Carcinoma In Situ (CIS) of the larynx is probably the earliest stage of squamous cancer, and basically means the cancer cannot be shown under the microscope to have started invading into the tissue beneath the surface. Studies following untreated symptomatic CIS of the vocal cords suggest that the natural history of this condition, once diagnosed, involves transformation to invasive disease in over 60% of cases.Management of glottic CIS is complicated not only by uncertainties in its diagnosis and prognosis, but also by an ongoing debate regarding the optimal treatment approach. Although radical surgery is now generally considered unnecessary, vocal cord stripping offers a simple, generally well-tolerated treatment strategy, although multiple procedures are often necessary  . Experience with laser excision is more limited, but this has also been recommended by some authors as a primary treatment approach . Radiation therapy, while the treatment of choice for early-stage invasive glottic cancer , is often reserved only for recurrence after surgical treatment of glottic CIS or for patients in whom follow-up may be unreliable.. Some authors, however, recommend RT as the primary treatment approach

The literature contains no reports of prospective studies comparing different treatment strategies. Due to the rarity of glottic CIS, many retrospective studies are limited by small numbers of patients; however, several recent reviews  have combined data from numerous published studies. These reports indicate the effectiveness of RT in achieving local control (80-84%), which is comparable to that for vocal cord stripping (60-66%), and laser therapy (68-92%). Some studies demonstrating the role of radiation are noted below:

Radiotherapy for carcinoma in situ of the true vocal cords.

Head Neck 2002 Apr;24(4):390-4 Garcia-Serra A; Hinerman RW; Amdur RJ; Morris CG; Mendenhall WM
Department of Radiation Oncology, University of Florida College of Medicine, PO Box 100385, Gainesville, Florida 32610-0385, USA.

To report long-term rates of tumor control after radiotherapy (RT) for carcinoma in situ (CIS) of the true vocal cords (TVC). Thirty patients with CIS of the TVC were treated between July 1967 and May 1998 with curative intent using megavoltage RT. Most patients (28 of 30) were treated with cobalt-60 through small (usually 5 x 5 cm) fields. Median RT dose was 56.25 Gy (range, 56.25-75 Gy; mean dose, 59.15 Gy) at 2.25 Gy per fraction. With a mean follow-up of 7.1 years (range, 2-17 years), the 5-year rates of local control, local control with larynx preservation, and ultimate local control (including salvage surgery) were the following: 88%, 88%, and 100%, respectively. Invasive squamous cell carcinoma developed in three (10%) of the patients. Time to failure was 14 months, 34 months, and 48 months, respectively. All three patients were surgically salvaged with a total laryngectomy. Cause-specific survival at 5 years was 100%. There were no late complications. CONCLUSIONS: RT to approximately 60 Gy at 2.25 Gy per fraction using small (5 x 5 cm) fields produces excellent results with CIS of the TVC.

Treatment results of carcinoma in situ of the glottis: an analysis of 82 cases.

Arch Otolaryngol Head Neck Surg 2000 Nov;126(11):1305-12 Le QT; Takamiya R; Shu HK; Smitt M; Singer M; Terris DJ; Fee WE; Goffinet DR; Fu KK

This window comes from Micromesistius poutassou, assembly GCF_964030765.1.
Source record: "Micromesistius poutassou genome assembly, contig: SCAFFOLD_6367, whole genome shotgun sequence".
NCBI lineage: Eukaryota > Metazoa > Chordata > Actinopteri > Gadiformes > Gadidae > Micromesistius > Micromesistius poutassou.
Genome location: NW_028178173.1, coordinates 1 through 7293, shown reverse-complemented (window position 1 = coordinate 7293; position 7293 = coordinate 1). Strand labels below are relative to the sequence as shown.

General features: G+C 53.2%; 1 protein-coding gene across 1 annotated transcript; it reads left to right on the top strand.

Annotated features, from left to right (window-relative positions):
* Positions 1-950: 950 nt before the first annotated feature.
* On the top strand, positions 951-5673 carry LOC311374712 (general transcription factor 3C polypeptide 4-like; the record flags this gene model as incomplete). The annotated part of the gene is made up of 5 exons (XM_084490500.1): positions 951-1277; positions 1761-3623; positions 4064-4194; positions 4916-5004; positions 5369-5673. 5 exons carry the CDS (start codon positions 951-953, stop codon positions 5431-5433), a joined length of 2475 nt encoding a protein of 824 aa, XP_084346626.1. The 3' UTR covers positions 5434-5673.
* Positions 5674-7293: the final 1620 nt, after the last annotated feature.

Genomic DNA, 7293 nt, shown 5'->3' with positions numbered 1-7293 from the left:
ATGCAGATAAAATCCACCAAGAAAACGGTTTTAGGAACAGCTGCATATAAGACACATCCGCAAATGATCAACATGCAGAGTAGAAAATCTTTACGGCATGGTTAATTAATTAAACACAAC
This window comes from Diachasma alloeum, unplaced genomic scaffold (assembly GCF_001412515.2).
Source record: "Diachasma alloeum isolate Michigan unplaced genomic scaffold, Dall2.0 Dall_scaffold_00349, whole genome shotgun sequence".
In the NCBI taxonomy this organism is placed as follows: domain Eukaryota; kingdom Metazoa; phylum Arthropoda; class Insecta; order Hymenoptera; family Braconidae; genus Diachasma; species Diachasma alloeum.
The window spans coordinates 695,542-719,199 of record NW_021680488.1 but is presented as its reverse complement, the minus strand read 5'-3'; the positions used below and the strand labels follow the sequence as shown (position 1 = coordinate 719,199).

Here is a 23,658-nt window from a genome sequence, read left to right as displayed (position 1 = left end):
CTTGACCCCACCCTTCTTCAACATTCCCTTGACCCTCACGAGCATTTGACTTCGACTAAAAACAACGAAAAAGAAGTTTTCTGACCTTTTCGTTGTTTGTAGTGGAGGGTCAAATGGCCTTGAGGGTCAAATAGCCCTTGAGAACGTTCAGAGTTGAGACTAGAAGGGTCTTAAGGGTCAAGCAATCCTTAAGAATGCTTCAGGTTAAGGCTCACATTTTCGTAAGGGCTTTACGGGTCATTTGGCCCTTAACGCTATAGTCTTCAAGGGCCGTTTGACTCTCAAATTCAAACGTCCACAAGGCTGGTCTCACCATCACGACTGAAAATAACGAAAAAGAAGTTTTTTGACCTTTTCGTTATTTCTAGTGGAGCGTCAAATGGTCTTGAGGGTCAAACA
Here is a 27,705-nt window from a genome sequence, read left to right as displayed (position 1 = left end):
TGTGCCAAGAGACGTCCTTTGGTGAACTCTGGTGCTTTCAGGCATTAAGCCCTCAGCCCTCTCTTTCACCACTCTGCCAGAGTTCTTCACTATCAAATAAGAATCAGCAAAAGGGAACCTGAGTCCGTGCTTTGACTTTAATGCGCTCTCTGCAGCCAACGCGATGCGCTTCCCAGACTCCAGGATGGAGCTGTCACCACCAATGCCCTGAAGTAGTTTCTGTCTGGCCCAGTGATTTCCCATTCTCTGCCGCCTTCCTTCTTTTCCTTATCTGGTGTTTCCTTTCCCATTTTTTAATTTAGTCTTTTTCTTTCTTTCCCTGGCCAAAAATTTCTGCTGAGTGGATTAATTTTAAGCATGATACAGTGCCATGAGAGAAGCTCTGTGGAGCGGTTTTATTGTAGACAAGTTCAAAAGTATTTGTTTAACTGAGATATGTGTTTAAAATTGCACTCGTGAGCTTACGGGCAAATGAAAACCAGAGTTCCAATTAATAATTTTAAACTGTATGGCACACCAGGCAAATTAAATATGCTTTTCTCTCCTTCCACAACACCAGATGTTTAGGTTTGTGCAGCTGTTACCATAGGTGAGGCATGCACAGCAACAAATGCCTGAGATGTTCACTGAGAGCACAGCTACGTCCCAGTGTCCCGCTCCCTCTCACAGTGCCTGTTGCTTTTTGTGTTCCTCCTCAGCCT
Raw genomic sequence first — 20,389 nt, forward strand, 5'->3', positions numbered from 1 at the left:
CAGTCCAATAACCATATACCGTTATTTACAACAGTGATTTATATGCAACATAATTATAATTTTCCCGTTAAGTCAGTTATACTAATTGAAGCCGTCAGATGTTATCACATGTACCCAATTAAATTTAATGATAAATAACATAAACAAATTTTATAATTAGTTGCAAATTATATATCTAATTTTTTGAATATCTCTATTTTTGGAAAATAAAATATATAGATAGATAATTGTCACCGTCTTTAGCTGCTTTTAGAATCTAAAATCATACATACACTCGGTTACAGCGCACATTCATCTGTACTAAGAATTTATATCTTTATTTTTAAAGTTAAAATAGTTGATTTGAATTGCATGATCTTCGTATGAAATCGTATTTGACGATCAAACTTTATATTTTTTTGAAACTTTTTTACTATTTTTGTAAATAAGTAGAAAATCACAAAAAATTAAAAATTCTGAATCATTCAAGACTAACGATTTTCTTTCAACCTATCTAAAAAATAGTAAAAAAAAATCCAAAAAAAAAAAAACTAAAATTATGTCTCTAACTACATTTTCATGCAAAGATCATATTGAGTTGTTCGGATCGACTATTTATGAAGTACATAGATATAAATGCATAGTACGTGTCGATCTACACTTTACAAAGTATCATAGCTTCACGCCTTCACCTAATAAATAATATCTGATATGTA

Department of Radiation Oncology, Stanford University Medical Center, 300 Pasteur Dr, Stanford, CA 94305-5302, USA.

Review of 82 cases treated definitively for glottic carcinoma in situ between 1958 and 1998. The median follow-up for all patients was 112 months, and 90% had more than 2 years of follow-up. SETTING: Academic tertiary care referral centers. INTERVENTION: Fifteen patients were treated with vocal cord stripping (group 1), 13 with more extensive surgery (group 2) including endoscopic laser resection (11 patients) and hemilaryngectomy (2 patients), and 54 with radiotherapy (group 3). Thirty patients had anterior commissure involvement and 9 had bilateral vocal cord involvement. Radiotherapy was delivered via opposed lateral fields at 1.5 to 2.4 Gy per fraction per day (median fraction size, 2 Gy), 5 days per week. The median total dose was 64 Gy, and the median overall time was 47 days. MAIN OUTCOME MEASURES: Initial locoregional control (LRC), ultimate LRC, and larynx preservation. RESULTS: The 10-year initial LRC rates were 56% for group 1, 71% for group 2, and 79% for group 3.  Anterior commissure involvement was an important prognostic factor for LRC on both univariate (P =.03) and multivariate (P =.04; hazard ratio, 1.6) analysis, and its influence appeared to be mainly confined to the surgically treated patients (groups 1 and 2). The 10-year larynx preservation rates were 92% for group 1, 70% for group 2, and 85% for group 3. Anterior commissure involvement was the only important prognostic factor for larynx preservation (P =. 01) on univariate analysis. All but 2 patients in whom treatment failed underwent successful salvage surgery. Voice quality was deemed good to excellent in 73% of the patients in group 1, 40% in group 2, and 68% in group 3. CONCLUSIONS: Treatment of carcinoma in situ of the glottis with vocal cord stripping or more extensive surgery or radiotherapy provided excellent ultimate LRC and comparable larynx preservation rates. Anterior commissure involvement was associated with poorer initial LRC and larynx preservation, particularly in the surgically treated patients. The choice of initial treatment should be individualized, depending on patient age, reliability, and tumor extent. Pretreatment and posttreatment objective evaluation of voice quality should be helpful in determining the best therapy for these patients